I doubt I am the only person who noticed the incongruity of the two banner headlines in Tuesday’s edition of this paper. On the front page, this: “300,000 more Pinoys jobless – SWS survey.” Right next to it was a teaser about the surprising news that ran in full on the inside business page: “‘GDP likely bounced back to 7 percent in Q2.’”
The accuracy of those two figures may be debatable, but the basic circumstances are not: The economy is, indeed, expanding, as is unemployment and poverty.
The Aquino Administration has been harshly criticized for most of the last four years for doing absolutely nothing about it, and that criticism is certainly warranted in view of the oft-repeated and utterly empty assurances that the regime is pursuing “inclusive growth” (Interesting fact: No, it’s not.), but by the same token, the situation is nothing new.
Unemployment, poverty, and income inequality have persisted at remarkably stable levels for decades, because the economic policy approach has not significantly changed since at least the Marcos era.
That observation is a key point of a discussion paper published last month by the Philippine Institute of Development Studies (PIDS) entitled “Labor Policy Analysis for Jobs Expansion and Development,” and authored by Vicente B. Paqueo, Aniceto C. Orbeta Jr., Leonardo A. Lanzona Jr. and Dean Gerard C. Dulay.
PIDS, for those who may be unfamiliar with the agency, is the government’s economic think tank and is actually part of the National Economic Development Authority (NEDA). Being a think tank, it seems to be generally ignored by government policymakers as a matter of routine and attracts very little attention from the media or the public, which is unfortunate because PIDS regularly produces excellent research that could serve as effective policy guidance. Not every discussion paper written by PIDS’ analysts is a gem of economic thought (that’s why they’re called “discussion papers,” after all) but, as is the case with the paper by Paqueo, et al., is probably at least a pearl or a really nice piece of quartz.
The paper tags the current approach of the government—which again has been fairly consistent through several administrations—as “unrealistic” and “actually detrimental to the poor” despite its good intentions. One surprising example is the effect of mandated minimum wages; the authors demonstrate that since about 2007 at least, the minimum wage has directly caused a reduction in per capita incomes of the working poor by roughly P1,400 to P1,700; not an enormous amount to many working families, but to those whose monthly incomes might not be much more than that in the first place, it is a formidable penalty.
It makes the rather unsurprising conclusion that the problem is not the overall jobless rate, but the quality of work; among the poor, the unemployment rate —if “employment” is taken to mean “activity to support one’s survival”—is actually quite low, but a huge proportion of the total labor force, nearly half of it, is actually underemployed.
While focusing on labor policies and the minimum wage puzzle as the primary culprits, the study also points out that there are issues beyond that, such as infrastructure underdevelopment, elevated costs of subsistence, high costs of doing business, high energy costs, weak enforcement of contracts and property rights, and an overabundance of contradictory and confusing laws, all of which is also stating the obvious.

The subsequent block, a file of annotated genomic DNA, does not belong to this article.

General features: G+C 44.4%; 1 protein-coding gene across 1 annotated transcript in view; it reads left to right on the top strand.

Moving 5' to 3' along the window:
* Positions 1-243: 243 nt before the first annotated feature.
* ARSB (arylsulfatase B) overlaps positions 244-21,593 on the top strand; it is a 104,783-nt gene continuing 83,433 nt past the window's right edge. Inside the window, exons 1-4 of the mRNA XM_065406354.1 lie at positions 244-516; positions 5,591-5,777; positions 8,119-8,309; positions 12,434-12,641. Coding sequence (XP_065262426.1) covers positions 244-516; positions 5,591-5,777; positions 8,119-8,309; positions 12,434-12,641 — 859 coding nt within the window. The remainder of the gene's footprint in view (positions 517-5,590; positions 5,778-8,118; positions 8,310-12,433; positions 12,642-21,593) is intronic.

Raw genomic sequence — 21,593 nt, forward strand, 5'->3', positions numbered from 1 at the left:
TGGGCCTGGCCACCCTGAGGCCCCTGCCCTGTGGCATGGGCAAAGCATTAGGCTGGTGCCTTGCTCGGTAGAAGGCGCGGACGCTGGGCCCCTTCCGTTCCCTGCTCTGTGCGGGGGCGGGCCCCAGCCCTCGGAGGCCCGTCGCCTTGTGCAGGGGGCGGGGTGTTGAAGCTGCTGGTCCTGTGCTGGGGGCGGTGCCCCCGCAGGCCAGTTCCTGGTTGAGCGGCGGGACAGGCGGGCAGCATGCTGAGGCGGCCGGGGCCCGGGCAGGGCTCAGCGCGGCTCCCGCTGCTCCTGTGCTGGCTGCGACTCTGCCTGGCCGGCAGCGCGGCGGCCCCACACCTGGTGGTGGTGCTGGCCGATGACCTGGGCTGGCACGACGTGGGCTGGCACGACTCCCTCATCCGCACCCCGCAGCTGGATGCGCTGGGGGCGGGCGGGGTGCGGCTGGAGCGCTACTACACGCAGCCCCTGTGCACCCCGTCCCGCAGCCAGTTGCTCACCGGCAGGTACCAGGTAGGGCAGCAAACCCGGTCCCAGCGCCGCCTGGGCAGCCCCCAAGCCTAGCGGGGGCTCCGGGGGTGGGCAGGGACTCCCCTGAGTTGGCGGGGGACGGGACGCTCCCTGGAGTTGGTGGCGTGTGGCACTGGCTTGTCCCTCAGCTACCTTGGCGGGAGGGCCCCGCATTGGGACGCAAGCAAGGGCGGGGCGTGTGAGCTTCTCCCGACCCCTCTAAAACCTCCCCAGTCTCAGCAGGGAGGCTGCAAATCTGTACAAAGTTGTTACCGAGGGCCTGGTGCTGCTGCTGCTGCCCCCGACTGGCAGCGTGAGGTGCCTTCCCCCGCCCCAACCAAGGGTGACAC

The solution, which is offered in a 12-point agenda, is somewhat lacking in specifics (it’s a “discussion paper,” remember), and generally proposes a loosening of existing labor policies, including essentially eliminating the minimum wage. The thrust of the recommendations is to improve the quality of human capital while at the same time improving the ability of the employment sector, particularly among the small and medium enterprises that make up the vast majority of the Philippines’ employers, to absorb an expanding labor force, while largely letting natural market forces moderate wages.
To critics among “labor advocates,” the entire presentation is likely, however, to come across as a nicely packaged call to dump labor protections, including the sacrosanct minimum wage. Empirically, the study makes sense; politically, it’s a live grenade. The best counter-argument to the position that minimum wages and strong labor regulation are a necessity is, naturally, the status quo: It doesn’t work, and has never really worked; wages improve at a glacial pace if at all, and any progress in reducing joblessness and poverty is incremental at best and more often than not, achieved through statistical juggling (such as when the Aquino Administration recently redefined the poverty threshold to a per capita income of P52 per day, which is slightly below the international abject poverty baseline of $1.25 per day).
On the other hand, the observation of the PIDS authors that the overall problem cannot be effectively addressed without a holistic approach is correct, too, and in the sense that the current labor regulatory regime might be necessary to provide at least some cover against government shortchanging of human capital development and cost of living management, the view opposed to a more market-oriented approach cannot be completely dismissed. It is hard not to assume that somewhere there is a middle ground that works; hopefully, bright minds on both sides of the issue will continue the conversation in the absence of the government’s continuing lack of interest in doing so.